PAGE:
I’m more efficient when I have a thorough understanding of browser keyboard shortcuts. I mastered IE keyboard shortcuts ages ago, then migrated to Firefox keyboard shortcuts. I’ve since switched to Google Chrome and have found most of the great Chrome keyboard shortcuts too. As Google Chrome continues to grow in popularity, I figured I should probably help pass this important set of tools along. As of this writing, 21.58% of visitors to JakeLudington.com use Chrome, while 19.24% of Lockergome’s visitors are using Chrome. Chances are if you’re reading this, you’re part of that growing group because you don’t need shortcuts if you don’t have the browser. If you want to see the shortcuts in action, be sure to watch Matthew Sabia’s excellent tutorial that shows you how each of these tips work
If you just want the short cuts, here are some of the Google Chrome keyboard shortcuts I find most useful:
Ctrl+Shift+B hides the short cut bar below you the universal address search box.
Ctrl+T opens a new tab in your current browser window.
Ctrl+Shift+T opens the most recently closed tab in a new tab.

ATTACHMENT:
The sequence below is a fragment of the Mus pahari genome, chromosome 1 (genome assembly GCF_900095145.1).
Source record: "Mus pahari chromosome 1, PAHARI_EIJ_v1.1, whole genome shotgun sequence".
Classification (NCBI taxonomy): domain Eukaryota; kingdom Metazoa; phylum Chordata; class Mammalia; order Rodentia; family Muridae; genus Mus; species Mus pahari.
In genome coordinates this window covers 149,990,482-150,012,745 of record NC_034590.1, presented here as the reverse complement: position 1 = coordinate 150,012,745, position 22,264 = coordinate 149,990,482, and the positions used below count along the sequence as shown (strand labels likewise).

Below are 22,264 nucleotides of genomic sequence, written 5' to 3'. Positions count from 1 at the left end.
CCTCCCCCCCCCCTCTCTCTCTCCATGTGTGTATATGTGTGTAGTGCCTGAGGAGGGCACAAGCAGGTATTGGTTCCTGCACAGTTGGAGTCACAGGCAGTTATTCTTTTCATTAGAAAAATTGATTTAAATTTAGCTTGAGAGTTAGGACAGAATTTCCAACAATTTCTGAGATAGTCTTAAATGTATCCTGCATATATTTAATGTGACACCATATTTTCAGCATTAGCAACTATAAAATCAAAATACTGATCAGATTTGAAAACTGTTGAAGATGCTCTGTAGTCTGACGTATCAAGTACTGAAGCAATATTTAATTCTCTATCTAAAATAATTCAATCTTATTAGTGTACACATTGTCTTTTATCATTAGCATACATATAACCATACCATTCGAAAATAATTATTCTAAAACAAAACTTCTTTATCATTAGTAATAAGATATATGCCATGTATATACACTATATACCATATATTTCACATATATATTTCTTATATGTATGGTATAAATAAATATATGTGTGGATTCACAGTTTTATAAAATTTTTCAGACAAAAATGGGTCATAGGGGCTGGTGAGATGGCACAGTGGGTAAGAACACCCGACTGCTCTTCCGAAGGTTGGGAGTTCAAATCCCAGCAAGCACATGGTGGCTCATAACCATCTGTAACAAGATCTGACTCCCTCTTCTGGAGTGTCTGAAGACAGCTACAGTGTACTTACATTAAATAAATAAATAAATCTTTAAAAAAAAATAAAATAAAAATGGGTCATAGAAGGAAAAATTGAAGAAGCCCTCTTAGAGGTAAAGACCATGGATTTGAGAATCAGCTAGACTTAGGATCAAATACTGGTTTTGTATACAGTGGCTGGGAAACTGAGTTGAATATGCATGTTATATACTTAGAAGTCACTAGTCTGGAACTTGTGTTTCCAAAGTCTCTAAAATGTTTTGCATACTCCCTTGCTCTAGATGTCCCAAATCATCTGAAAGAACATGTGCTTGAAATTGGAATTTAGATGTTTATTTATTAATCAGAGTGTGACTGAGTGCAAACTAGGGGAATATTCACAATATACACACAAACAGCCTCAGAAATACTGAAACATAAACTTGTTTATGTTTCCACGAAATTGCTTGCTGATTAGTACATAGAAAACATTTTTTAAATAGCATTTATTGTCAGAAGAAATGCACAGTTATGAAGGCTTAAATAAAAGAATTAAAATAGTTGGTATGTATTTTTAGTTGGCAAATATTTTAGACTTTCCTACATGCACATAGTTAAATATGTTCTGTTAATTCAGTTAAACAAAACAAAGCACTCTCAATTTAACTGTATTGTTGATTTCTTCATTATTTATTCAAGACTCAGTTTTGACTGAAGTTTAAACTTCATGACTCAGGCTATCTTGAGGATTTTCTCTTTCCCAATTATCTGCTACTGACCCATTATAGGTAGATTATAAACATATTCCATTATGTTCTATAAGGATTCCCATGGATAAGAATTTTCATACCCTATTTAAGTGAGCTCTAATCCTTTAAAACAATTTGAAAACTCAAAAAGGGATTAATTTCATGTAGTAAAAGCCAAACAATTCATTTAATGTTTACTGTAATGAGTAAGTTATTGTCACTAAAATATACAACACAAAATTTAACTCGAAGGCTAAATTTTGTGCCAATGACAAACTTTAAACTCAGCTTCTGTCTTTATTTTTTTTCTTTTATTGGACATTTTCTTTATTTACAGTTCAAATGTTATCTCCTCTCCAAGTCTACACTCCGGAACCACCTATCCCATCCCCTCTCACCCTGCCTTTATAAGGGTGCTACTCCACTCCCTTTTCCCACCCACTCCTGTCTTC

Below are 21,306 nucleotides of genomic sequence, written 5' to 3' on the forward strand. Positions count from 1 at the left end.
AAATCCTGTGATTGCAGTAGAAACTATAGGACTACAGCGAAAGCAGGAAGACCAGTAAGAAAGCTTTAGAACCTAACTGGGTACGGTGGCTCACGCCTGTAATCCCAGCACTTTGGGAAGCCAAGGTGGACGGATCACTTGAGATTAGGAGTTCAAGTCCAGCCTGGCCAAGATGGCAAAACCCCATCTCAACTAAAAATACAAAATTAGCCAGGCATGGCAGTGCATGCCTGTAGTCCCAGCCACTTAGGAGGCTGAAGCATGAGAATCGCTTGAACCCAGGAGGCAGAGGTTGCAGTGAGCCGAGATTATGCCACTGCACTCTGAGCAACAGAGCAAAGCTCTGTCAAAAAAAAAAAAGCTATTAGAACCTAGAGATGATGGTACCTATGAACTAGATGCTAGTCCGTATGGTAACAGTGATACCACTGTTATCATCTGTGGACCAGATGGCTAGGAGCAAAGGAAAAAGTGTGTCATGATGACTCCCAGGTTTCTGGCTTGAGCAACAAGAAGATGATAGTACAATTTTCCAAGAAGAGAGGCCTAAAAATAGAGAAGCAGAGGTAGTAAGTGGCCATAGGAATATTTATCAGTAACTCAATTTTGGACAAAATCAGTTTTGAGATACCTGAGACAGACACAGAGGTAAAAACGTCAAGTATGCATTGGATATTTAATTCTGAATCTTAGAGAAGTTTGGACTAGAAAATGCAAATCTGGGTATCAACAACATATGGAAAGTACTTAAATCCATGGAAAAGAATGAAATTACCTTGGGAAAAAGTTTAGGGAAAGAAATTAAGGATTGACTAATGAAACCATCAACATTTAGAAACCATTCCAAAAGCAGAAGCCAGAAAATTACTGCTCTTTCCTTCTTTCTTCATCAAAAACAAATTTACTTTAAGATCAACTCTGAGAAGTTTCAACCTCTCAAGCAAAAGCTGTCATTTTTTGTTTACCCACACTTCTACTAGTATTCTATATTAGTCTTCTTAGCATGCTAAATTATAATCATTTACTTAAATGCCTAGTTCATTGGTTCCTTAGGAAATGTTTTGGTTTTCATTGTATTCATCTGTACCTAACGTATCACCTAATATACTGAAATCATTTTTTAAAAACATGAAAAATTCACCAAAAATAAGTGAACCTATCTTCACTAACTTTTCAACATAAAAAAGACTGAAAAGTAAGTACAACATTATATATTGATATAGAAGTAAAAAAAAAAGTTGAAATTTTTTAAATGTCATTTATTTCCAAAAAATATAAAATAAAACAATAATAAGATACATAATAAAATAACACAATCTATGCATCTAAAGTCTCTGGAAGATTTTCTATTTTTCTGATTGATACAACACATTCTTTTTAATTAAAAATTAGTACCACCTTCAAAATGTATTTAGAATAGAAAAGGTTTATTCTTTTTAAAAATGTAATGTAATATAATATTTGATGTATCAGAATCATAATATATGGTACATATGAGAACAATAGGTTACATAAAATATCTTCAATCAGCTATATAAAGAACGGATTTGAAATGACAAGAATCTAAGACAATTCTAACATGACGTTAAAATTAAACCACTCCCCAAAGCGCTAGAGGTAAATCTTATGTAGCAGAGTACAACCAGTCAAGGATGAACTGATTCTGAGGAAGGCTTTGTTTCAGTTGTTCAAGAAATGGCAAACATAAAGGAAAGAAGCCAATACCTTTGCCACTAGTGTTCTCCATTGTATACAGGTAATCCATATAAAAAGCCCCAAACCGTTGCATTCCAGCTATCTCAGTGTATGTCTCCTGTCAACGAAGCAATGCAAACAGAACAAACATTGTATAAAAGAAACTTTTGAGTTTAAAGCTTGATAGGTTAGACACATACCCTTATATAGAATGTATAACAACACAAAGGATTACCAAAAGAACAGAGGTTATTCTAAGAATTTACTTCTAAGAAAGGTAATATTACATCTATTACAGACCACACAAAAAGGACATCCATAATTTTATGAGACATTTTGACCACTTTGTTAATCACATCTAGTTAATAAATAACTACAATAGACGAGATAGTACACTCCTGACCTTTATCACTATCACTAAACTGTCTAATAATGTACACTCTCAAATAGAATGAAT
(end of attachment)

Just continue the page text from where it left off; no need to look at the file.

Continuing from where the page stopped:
Ctrl+W closes the Google Chrome tab you currently have open.
Ctrl+N opens a new Google Chrome window.
Shift+Esc reveals the Google Chrome task manager, which shows you which processes are running.
Ctrl+J shows the list of Google Chrome downloaded files and reveals a download search so you can find a previously downloaded item.
Ctrl+L highlights the text in the URL bar, allowing you to type in something new.
Ctrl+Shift+Del opens the Chrome Options, allowing you to tweak your browser settings.
Some not quite Google Chrome Keyboard shortcut tricks you should also know include typing a word in the browser, then use Ctrl+Enter to make the word a URL and go to that site, just like in Firefox. So if you type ‘lockergnome’ in the URL bar and then type Ctrl+Enter, it will take you to http://wp3.lockergnome.com.
If you drag any link on the Web page you are viewing to the tab area of the browser, Google Chrome will open the link.
Holding Ctrl while clicking a link opens the link in a new tab, just like IE and Firefox.